Hamill got it right, of course. When it comes to physical attractiveness, the constituent elements can all be wrong, yet the overall effect will remain devastating. Loren was wise enough to avoid cosmetic surgery early in her career, despite concerns from lighting technicians over her nose.

Recommended viewing

Two Women (1960)

It started in Naples (1960)

Yesterday, Today & Tomorrow (1963)

Marriage Italian Style (1964)

Arabesque (1966)

Director Stanley Donen continues his homage to Hitchcock – a programme initiated three years earlier with “Charade,” – teaming Gregory Peck and La Loren in a fast paced thriller that zips along at breathneck speed.

Peck is Professor David Pollock, an expert in ancient Arabic hieroglyphics who infiltrates the organization of an oli maganate named Beshraavi, at the behest of a Middle Eastern Prime Minister. Scheming Arabs, working at crosspurposes to decode a secret cipher that will decide the political fate of an Middle East kingdom, are only the tip of Pollock’s problems.

The professor’s host – played by Alan Badel – is involved in a plot against the Prime Minister that will preserve his business interests, the finer details contained in a hieroglyphic code, which Pollock has ‘offered’ to crack. Beshraavi’s mistress, Yasmin Azir (Loren), is a mystery intertwined in the plot, sashaying into an early scene with our reluctant hero in an outfit that may best be described as a sheer black afternoon nightie.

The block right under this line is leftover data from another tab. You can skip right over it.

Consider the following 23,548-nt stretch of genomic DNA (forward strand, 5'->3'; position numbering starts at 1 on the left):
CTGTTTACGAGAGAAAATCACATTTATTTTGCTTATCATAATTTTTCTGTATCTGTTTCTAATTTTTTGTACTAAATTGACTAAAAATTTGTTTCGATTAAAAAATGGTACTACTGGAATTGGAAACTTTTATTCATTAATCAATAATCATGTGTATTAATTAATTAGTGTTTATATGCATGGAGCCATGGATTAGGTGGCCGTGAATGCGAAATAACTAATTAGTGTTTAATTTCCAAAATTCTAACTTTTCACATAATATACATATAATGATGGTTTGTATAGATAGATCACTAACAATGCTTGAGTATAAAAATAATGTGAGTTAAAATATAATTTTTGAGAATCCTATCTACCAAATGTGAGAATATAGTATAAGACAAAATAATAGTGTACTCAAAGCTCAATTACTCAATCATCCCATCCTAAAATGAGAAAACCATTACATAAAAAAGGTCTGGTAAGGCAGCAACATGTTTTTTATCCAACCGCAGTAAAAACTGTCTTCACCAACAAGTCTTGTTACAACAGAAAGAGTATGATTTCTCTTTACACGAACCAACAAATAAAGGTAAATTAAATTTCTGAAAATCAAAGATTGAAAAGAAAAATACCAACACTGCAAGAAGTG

“Hello,” she says, firmly convinced the preoccupied professor’s attention will soon be diverted by her innate class and beauty.

“Hello,” he nonchalently replies, before his brain registers the sheer vision now before him.

One double take and he’s rising to his feet, an increasingly pleasurable inflection in his next felicitations.

“Hello – Hello, hello, hello.”
“What are you doing?” she enquires.
“Oh, these English crosswords are devilish, don’t you think?” he responds.
“You’re an American.”
“Yes, sir. Indeedy-do, ma’am.”
“I don’t meet many Americans.”
“Actually, I don’t meet many people who are dressed like that either.”